06/01/2010 01:25 pm ET Updated May 25, 2011

Simon Cowell's AI Spill: Time to "Top Kill" American Idol

I'm sorry, I'm a little upset. After watching Rachel Maddow's reporting on the BP spill, I think I need one of those "Top Hats" to stop my reignited fury at G.W. Bush and his oily-garchy, and how the slick -- I mean the "legacy" -- he left behind still manages to fuck the Gulf Coast long after his retirement. (I also need it to stop me from making "Junk Shot" jokes...)

But instead, I'll do what Rachel says BP should be doing. I'll drill a relief well to channel my bile in a different direction...

Look, I admit it. I followed this year's American Idol because of Crystal Bowersox. Hey, you did too. She's hot and cool, she's got that dread-head 'tude, she's herself...

You didn't think she'd win, did you? Nah, it was that other guy. (What was his name?)

Once again, it was down to two finalists: one that came to be molded and one that came molded. And America dutifully chose the generic brand. Which is just fine for Simon. After all, AI's business is not making people famous, it's making famous people. And I get it. I don't beshrew a company for pumping out its product. But I guess my problem is, how many great singers do we need? Let's face it, there is a seemingly endless supply of people who can sing well. Do we need to hear from ALL of them? And when does it end? Simon may be leaving the company but the rig's still in place spewing plumes of vocalists into the American star-hole, leaking into Broadway, Hollywood, etc. with no end in sight.

Did America need a Lee What's-his-name? It's not like there are all these song-writers out there in desperate search of vocalists any more than there are screenwriters desperately searching for actors. We have enough.

And, you know, Johnny Bravo might not have been Greg Brady but at least he was playing Greg Brady's music.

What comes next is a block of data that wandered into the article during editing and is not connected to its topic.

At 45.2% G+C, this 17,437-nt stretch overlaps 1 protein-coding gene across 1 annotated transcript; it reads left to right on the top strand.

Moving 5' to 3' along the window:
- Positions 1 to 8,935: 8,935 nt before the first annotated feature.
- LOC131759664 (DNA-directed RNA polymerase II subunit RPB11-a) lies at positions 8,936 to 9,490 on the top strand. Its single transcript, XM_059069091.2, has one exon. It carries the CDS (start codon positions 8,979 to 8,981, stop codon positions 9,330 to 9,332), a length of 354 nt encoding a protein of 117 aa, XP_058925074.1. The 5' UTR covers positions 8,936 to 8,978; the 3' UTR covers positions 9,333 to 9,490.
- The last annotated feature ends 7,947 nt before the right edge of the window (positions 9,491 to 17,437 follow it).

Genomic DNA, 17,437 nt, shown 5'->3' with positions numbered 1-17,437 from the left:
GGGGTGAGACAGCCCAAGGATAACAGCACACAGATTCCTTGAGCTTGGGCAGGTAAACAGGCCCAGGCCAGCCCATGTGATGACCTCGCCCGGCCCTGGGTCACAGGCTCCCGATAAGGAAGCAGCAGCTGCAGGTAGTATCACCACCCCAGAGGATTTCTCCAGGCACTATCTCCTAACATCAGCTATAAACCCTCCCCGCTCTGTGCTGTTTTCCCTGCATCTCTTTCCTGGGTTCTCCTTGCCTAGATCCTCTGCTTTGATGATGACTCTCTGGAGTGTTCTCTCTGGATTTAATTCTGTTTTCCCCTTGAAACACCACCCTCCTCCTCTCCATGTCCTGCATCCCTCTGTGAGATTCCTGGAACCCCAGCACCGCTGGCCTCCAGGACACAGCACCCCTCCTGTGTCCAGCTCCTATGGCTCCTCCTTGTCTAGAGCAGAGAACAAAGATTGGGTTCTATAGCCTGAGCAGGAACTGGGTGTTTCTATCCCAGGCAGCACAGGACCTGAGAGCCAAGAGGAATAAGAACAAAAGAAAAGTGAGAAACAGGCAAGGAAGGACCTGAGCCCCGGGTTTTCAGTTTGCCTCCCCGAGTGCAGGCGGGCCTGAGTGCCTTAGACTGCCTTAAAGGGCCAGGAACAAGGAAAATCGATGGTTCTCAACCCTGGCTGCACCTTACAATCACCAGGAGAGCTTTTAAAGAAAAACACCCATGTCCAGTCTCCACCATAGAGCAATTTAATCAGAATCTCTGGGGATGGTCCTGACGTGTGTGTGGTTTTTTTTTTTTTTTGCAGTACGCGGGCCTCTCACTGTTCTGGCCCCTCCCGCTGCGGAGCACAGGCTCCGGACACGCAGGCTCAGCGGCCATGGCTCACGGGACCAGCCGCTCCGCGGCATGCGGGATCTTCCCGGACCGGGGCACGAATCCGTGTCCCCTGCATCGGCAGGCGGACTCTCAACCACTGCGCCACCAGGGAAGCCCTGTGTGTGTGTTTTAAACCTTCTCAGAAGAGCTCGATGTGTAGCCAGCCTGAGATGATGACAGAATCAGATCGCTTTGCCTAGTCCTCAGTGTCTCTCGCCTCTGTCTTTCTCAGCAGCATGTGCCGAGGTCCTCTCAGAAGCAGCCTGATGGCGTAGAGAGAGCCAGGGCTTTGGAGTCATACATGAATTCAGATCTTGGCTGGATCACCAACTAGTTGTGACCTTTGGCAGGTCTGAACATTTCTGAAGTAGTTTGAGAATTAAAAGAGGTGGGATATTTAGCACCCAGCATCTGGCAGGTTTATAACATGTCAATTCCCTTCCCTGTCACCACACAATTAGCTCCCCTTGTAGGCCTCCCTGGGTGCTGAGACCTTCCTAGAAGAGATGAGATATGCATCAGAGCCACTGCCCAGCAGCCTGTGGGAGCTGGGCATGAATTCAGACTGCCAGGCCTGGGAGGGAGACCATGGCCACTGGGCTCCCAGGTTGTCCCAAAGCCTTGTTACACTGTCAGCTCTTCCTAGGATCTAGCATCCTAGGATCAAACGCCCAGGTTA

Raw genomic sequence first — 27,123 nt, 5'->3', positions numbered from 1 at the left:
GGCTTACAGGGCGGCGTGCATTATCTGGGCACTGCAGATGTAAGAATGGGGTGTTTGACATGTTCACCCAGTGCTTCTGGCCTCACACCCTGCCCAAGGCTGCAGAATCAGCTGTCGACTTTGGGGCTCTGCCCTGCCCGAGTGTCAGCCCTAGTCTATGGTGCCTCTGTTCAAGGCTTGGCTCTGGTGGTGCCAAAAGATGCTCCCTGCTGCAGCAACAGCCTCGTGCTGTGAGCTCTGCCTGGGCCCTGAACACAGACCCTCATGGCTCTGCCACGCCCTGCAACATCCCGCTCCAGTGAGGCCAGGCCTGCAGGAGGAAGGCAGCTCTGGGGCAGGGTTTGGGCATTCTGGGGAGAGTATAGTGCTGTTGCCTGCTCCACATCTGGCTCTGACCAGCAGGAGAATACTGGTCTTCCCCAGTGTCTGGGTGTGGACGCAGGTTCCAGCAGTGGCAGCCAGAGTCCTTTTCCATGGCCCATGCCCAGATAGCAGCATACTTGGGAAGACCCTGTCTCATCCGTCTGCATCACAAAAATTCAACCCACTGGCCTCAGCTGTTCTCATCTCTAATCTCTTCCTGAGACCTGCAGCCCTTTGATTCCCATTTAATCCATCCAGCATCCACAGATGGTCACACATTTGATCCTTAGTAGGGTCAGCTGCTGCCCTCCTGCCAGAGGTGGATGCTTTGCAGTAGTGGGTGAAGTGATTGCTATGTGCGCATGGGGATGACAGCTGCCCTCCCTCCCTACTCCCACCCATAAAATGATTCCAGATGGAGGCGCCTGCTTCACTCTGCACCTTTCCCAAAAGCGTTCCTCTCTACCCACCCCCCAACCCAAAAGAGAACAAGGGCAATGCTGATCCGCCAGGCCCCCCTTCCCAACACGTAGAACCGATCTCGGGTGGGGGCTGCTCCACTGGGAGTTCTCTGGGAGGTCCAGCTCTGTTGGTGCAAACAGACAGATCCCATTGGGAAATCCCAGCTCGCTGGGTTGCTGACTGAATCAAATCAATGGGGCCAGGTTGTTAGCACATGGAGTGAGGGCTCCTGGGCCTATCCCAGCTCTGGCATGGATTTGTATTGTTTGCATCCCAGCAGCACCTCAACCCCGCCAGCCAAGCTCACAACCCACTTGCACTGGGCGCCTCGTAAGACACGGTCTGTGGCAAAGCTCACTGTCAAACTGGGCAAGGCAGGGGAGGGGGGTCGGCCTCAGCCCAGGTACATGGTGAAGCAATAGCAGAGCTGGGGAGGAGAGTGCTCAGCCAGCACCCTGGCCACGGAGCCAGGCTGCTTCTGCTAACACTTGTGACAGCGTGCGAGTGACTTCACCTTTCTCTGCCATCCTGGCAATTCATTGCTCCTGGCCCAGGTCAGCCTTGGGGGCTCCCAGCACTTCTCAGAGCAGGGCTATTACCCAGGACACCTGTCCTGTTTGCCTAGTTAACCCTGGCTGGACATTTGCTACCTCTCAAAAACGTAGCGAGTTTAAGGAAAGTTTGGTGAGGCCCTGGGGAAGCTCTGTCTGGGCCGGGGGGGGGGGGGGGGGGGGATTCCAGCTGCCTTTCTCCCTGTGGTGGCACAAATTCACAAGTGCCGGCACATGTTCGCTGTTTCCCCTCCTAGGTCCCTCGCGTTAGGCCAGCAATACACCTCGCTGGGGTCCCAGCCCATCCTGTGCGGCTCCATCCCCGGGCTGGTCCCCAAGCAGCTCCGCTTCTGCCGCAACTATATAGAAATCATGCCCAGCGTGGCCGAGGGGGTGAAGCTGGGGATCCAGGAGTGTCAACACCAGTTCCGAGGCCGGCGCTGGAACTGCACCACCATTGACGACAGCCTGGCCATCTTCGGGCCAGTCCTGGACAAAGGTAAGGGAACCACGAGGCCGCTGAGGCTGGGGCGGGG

And what's so great about great singers? In high school I was a huge Talking Heads fan. The best one can say of David Byrne's voice is that he hits the high notes, squeezing those thin pipes of his. But he put those high notes there himself. Oh, he was pitchy. But that was the point: "The better the singer's voice is, the harder it is to believe what they're saying," he said. I agree. Same with actors. I don't believe a word of what gorgeous people say. When Shelley Duvall or Sissy Spacek is scared, I'm scared.

But AI is a democracy. Hell, every former art industry is today -- big publishing houses now decide what we read by "committee," film companies rely on focus groups. And democracy is, speaking ecologically, anti-Darwin. It's the freaks that make us evolve, and the people don't vote for freaks. Oh, I know AI is not aiming for art, so actual artists should be able to thrive on their own. But AI drills in their habitat.

If there's anything we need, it's more ugly actors and bad singers. Shoot some junk into the AI well. Or maybe AI needs to just run its course, just keep spewing till all the good singers in America are heard from and forgotten. Or maybe Simon's leaving will stem the flow. I don't know, though. Did you see the way they praised the Henry Ford of superstars for what he'd wrought?

Obviously, I'm not worried about Crystal and Adam and all those lucky songbirds, safe in captivity. It's what Simon's slick has done to the rest of the species that I worry about.

As they said to BP (and to Sissy): "Plug it up!"